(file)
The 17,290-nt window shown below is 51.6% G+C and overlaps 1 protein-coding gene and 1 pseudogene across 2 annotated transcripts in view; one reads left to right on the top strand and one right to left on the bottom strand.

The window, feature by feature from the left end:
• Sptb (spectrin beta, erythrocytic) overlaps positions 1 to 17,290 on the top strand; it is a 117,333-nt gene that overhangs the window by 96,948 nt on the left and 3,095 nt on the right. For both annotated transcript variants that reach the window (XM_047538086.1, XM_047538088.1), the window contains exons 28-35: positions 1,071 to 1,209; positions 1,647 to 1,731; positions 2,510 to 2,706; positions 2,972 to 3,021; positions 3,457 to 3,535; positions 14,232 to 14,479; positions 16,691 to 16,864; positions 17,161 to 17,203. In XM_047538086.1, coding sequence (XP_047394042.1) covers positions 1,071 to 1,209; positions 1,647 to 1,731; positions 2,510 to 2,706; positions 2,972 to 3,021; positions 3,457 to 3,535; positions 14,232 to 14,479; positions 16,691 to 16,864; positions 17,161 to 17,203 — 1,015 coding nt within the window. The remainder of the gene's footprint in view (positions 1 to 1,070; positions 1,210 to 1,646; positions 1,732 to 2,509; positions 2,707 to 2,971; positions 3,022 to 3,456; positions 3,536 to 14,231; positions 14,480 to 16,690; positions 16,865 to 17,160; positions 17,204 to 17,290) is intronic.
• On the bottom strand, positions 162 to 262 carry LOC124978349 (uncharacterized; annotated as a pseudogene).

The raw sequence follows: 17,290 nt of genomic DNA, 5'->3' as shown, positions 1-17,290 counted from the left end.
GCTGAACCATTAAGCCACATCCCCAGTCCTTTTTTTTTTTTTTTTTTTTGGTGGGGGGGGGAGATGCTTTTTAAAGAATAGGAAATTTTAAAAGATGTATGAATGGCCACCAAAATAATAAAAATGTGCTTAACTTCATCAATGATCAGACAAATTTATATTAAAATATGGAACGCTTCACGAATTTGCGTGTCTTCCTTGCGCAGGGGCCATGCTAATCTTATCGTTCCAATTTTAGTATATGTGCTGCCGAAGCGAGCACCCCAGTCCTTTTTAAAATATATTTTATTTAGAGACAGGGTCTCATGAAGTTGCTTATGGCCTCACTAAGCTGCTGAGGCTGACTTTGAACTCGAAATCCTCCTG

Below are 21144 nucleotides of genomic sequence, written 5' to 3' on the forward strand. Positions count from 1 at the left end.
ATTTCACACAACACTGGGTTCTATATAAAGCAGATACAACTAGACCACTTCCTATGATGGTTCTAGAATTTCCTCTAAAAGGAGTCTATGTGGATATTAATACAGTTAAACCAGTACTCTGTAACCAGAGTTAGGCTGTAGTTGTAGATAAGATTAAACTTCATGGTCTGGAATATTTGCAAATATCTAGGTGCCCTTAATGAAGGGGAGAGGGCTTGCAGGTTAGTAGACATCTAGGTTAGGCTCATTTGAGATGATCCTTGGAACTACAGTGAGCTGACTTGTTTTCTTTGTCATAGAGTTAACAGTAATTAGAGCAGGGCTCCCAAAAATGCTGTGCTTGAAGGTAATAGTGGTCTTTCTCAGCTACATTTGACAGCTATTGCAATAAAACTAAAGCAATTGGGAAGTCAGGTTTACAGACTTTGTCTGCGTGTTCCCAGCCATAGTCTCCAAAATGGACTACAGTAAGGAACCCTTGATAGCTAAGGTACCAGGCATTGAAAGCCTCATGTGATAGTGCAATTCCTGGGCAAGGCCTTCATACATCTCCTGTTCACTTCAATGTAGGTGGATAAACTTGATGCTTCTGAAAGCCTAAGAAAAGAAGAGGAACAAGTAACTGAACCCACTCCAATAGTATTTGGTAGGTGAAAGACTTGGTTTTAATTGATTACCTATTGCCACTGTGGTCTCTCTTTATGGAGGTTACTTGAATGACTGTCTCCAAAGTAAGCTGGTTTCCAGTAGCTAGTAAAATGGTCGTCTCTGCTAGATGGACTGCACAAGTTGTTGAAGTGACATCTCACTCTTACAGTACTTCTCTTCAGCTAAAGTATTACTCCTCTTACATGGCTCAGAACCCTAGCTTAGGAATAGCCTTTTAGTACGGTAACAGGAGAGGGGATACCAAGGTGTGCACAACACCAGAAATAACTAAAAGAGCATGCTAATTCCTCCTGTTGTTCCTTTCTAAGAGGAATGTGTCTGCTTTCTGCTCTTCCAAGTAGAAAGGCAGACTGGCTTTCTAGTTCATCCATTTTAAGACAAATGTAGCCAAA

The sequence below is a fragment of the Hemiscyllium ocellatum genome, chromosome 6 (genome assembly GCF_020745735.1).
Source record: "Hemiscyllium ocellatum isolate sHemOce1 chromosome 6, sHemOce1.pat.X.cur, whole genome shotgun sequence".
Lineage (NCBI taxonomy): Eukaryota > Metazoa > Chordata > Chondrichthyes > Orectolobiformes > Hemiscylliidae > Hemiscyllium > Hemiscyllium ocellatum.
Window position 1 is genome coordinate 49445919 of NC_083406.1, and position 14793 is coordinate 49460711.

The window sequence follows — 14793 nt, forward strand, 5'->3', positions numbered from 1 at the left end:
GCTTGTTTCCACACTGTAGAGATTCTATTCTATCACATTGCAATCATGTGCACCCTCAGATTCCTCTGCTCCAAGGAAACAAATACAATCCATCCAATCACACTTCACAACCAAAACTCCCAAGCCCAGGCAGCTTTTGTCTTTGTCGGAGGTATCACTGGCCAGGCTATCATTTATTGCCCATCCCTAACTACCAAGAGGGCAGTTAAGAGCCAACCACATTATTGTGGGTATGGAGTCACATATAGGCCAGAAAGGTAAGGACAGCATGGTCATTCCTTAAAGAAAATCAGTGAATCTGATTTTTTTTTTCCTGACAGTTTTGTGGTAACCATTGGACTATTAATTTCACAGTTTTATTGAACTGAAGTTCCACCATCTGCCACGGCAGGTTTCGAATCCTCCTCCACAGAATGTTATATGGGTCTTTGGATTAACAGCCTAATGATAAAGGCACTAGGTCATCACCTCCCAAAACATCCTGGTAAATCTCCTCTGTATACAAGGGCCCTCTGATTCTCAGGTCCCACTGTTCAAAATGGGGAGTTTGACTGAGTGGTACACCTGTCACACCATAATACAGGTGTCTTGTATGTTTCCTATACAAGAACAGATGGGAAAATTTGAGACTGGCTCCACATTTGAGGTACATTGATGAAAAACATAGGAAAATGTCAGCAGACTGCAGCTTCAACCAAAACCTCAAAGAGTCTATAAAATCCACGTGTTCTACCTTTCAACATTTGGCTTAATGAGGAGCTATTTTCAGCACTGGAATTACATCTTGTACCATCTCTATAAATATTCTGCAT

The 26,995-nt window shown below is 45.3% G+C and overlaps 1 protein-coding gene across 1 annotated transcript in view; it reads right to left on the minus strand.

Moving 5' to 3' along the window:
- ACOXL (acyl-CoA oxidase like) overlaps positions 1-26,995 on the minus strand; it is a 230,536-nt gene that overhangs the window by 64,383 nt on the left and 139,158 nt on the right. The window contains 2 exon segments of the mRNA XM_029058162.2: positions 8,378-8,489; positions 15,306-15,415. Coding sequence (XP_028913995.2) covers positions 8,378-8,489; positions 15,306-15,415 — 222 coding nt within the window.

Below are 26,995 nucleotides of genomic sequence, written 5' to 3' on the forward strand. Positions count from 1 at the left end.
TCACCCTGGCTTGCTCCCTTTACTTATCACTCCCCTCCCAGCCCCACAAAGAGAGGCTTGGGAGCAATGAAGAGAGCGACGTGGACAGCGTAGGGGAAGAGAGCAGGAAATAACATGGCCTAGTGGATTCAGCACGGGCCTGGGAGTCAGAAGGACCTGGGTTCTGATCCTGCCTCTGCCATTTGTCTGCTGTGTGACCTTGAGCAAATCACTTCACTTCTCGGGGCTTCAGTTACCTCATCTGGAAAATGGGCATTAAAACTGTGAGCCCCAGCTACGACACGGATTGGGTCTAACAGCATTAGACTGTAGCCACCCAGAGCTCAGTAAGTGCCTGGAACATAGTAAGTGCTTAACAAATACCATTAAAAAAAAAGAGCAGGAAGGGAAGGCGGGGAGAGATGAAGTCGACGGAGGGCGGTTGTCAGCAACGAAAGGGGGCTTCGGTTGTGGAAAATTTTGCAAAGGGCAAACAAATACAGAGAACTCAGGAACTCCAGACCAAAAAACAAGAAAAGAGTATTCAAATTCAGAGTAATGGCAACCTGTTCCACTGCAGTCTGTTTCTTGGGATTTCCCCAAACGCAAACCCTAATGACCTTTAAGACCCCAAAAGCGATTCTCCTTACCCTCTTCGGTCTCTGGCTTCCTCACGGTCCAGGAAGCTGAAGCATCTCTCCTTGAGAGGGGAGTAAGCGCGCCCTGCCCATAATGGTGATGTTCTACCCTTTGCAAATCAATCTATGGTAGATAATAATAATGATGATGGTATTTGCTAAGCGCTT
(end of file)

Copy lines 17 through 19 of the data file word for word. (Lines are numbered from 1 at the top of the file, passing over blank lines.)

- ACOXL (acyl-CoA oxidase like) overlaps positions 1-26,995 on the minus strand; it is a 230,536-nt gene that overhangs the window by 64,383 nt on the left and 139,158 nt on the right. The window contains 2 exon segments of the mRNA XM_029058162.2: positions 8,378-8,489; positions 15,306-15,415. Coding sequence (XP_028913995.2) covers positions 8,378-8,489; positions 15,306-15,415 — 222 coding nt within the window.

Below are 26,995 nucleotides of genomic sequence, written 5' to 3' on the forward strand. Positions count from 1 at the left end.
TCACCCTGGCTTGCTCCCTTTACTTATCACTCCCCTCCCAGCCCCACAAAGAGAGGCTTGGGAGCAATGAAGAGAGCGACGTGGACAGCGTAGGGGAAGAGAGCAGGAAATAACATGGCCTAGTGGATTCAGCACGGGCCTGGGAGTCAGAAGGACCTGGGTTCTGATCCTGCCTCTGCCATTTGTCTGCTGTGTGACCTTGAGCAAATCACTTCACTTCTCGGGGCTTCAGTTACCTCATCTGGAAAATGGGCATTAAAACTGTGAGCCCCAGCTACGACACGGATTGGGTCTAACAGCATTAGACTGTAGCCACCCAGAGCTCAGTAAGTGCCTGGAACATAGTAAGTGCTTAACAAATACCATTAAAAAAAAAGAGCAGGAAGGGAAGGCGGGGAGAGATGAAGTCGACGGAGGGCGGTTGTCAGCAACGAAAGGGGGCTTCGGTTGTGGAAAATTTTGCAAAGGGCAAACAAATACAGAGAACTCAGGAACTCCAGACCAAAAAACAAGAAAAGAGTATTCAAATTCAGAGTAATGGCAACCTGTTCCACTGCAGTCTGTTTCTTGGGATTTCCCCAAACGCAAACCCTAATGACCTTTAAGACCCCAAAAGCGATTCTCCTTACCCTCTTCGGTCTCTGGCTTCCTCACGGTCCAGGAAGCTGAAGCATCTCTCCTTGAGAGGGGAGTAAGCGCGCCCTGCCCATAATGGTGATGTTCTACCCTTTGCAAATCAATCTATGGTAGATAATAATAATGATGATGGTATTTGCTAAGCGCTT